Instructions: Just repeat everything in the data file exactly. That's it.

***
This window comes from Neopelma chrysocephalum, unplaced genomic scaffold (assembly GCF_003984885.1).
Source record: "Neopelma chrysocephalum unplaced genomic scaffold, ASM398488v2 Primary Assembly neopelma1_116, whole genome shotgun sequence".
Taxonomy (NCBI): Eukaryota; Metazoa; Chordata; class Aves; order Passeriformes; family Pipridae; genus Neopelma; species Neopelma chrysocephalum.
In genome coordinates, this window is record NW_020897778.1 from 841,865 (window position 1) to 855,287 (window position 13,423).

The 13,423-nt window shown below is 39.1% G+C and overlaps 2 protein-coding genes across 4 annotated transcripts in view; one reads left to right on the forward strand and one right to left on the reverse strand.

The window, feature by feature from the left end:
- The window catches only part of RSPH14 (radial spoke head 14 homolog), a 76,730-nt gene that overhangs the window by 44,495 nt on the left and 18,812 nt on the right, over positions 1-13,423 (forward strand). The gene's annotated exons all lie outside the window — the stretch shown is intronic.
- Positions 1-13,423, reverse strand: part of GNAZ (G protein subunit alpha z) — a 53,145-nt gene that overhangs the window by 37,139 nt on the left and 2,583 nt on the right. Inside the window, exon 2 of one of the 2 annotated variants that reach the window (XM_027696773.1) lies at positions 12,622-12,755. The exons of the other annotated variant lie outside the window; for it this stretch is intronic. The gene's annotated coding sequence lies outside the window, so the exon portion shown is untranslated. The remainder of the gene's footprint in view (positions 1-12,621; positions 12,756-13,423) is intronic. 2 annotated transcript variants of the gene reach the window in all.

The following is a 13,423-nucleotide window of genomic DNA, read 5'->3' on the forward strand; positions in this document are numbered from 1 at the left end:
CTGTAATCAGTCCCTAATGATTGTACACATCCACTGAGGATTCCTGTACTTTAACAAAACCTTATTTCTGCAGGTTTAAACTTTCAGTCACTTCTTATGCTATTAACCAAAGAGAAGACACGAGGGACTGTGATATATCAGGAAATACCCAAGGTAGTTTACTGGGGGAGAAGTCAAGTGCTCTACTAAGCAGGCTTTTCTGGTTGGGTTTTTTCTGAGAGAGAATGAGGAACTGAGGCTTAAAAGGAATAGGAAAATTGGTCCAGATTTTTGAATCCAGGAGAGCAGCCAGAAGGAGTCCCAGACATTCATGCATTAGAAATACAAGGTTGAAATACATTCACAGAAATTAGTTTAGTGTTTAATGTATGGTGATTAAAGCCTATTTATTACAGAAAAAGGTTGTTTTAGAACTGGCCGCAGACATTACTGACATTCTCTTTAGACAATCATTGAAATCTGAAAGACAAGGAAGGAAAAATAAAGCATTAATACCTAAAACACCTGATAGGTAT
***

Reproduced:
This window comes from Neopelma chrysocephalum, unplaced genomic scaffold (assembly GCF_003984885.1).
Source record: "Neopelma chrysocephalum unplaced genomic scaffold, ASM398488v2 Primary Assembly neopelma1_116, whole genome shotgun sequence".
Taxonomy (NCBI): Eukaryota; Metazoa; Chordata; class Aves; order Passeriformes; family Pipridae; genus Neopelma; species Neopelma chrysocephalum.
In genome coordinates, this window is record NW_020897778.1 from 841,865 (window position 1) to 855,287 (window position 13,423).

The 13,423-nt window shown below is 39.1% G+C and overlaps 2 protein-coding genes across 4 annotated transcripts in view; one reads left to right on the forward strand and one right to left on the reverse strand.

The window, feature by feature from the left end:
- The window catches only part of RSPH14 (radial spoke head 14 homolog), a 76,730-nt gene that overhangs the window by 44,495 nt on the left and 18,812 nt on the right, over positions 1-13,423 (forward strand). The gene's annotated exons all lie outside the window — the stretch shown is intronic.
- Positions 1-13,423, reverse strand: part of GNAZ (G protein subunit alpha z) — a 53,145-nt gene that overhangs the window by 37,139 nt on the left and 2,583 nt on the right. Inside the window, exon 2 of one of the 2 annotated variants that reach the window (XM_027696773.1) lies at positions 12,622-12,755. The exons of the other annotated variant lie outside the window; for it this stretch is intronic. The gene's annotated coding sequence lies outside the window, so the exon portion shown is untranslated. The remainder of the gene's footprint in view (positions 1-12,621; positions 12,756-13,423) is intronic. 2 annotated transcript variants of the gene reach the window in all.

The following is a 13,423-nucleotide window of genomic DNA, read 5'->3' on the forward strand; positions in this document are numbered from 1 at the left end:
CTGTAATCAGTCCCTAATGATTGTACACATCCACTGAGGATTCCTGTACTTTAACAAAACCTTATTTCTGCAGGTTTAAACTTTCAGTCACTTCTTATGCTATTAACCAAAGAGAAGACACGAGGGACTGTGATATATCAGGAAATACCCAAGGTAGTTTACTGGGGGAGAAGTCAAGTGCTCTACTAAGCAGGCTTTTCTGGTTGGGTTTTTTCTGAGAGAGAATGAGGAACTGAGGCTTAAAAGGAATAGGAAAATTGGTCCAGATTTTTGAATCCAGGAGAGCAGCCAGAAGGAGTCCCAGACATTCATGCATTAGAAATACAAGGTTGAAATACATTCACAGAAATTAGTTTAGTGTTTAATGTATGGTGATTAAAGCCTATTTATTACAGAAAAAGGTTGTTTTAGAACTGGCCGCAGACATTACTGACATTCTCTTTAGACAATCATTGAAATCTGAAAGACAAGGAAGGAAAAATAAAGCATTAATACCTAAAACACCTGATAGGTAT